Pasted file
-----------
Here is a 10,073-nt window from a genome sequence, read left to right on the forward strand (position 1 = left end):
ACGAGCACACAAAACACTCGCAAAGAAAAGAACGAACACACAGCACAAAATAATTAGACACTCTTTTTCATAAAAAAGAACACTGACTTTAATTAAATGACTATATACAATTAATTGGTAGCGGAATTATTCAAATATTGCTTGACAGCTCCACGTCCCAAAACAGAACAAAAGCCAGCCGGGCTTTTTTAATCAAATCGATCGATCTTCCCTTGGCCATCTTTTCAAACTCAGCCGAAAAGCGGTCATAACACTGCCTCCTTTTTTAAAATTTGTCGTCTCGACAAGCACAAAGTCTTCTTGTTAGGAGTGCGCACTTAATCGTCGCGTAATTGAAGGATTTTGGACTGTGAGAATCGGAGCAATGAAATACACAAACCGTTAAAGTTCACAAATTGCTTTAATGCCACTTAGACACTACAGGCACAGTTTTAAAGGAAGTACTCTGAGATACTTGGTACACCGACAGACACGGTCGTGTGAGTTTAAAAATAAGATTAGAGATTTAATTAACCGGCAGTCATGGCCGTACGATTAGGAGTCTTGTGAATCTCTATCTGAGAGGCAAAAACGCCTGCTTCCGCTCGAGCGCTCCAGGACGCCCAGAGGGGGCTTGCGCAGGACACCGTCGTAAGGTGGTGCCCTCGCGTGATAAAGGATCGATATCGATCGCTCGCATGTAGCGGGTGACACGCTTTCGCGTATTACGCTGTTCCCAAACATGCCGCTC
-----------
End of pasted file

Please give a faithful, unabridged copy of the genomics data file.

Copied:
Here is a 10,073-nt window from a genome sequence, read left to right on the forward strand (position 1 = left end):
ACGAGCACACAAAACACTCGCAAAGAAAAGAACGAACACACAGCACAAAATAATTAGACACTCTTTTTCATAAAAAAGAACACTGACTTTAATTAAATGACTATATACAATTAATTGGTAGCGGAATTATTCAAATATTGCTTGACAGCTCCACGTCCCAAAACAGAACAAAAGCCAGCCGGGCTTTTTTAATCAAATCGATCGATCTTCCCTTGGCCATCTTTTCAAACTCAGCCGAAAAGCGGTCATAACACTGCCTCCTTTTTTAAAATTTGTCGTCTCGACAAGCACAAAGTCTTCTTGTTAGGAGTGCGCACTTAATCGTCGCGTAATTGAAGGATTTTGGACTGTGAGAATCGGAGCAATGAAATACACAAACCGTTAAAGTTCACAAATTGCTTTAATGCCACTTAGACACTACAGGCACAGTTTTAAAGGAAGTACTCTGAGATACTTGGTACACCGACAGACACGGTCGTGTGAGTTTAAAAATAAGATTAGAGATTTAATTAACCGGCAGTCATGGCCGTACGATTAGGAGTCTTGTGAATCTCTATCTGAGAGGCAAAAACGCCTGCTTCCGCTCGAGCGCTCCAGGACGCCCAGAGGGGGCTTGCGCAGGACACCGTCGTAAGGTGGTGCCCTCGCGTGATAAAGGATCGATATCGATCGCTCGCATGTAGCGGGTGACACGCTTTCGCGTATTACGCTGTTCCCAAACATGCCGCTC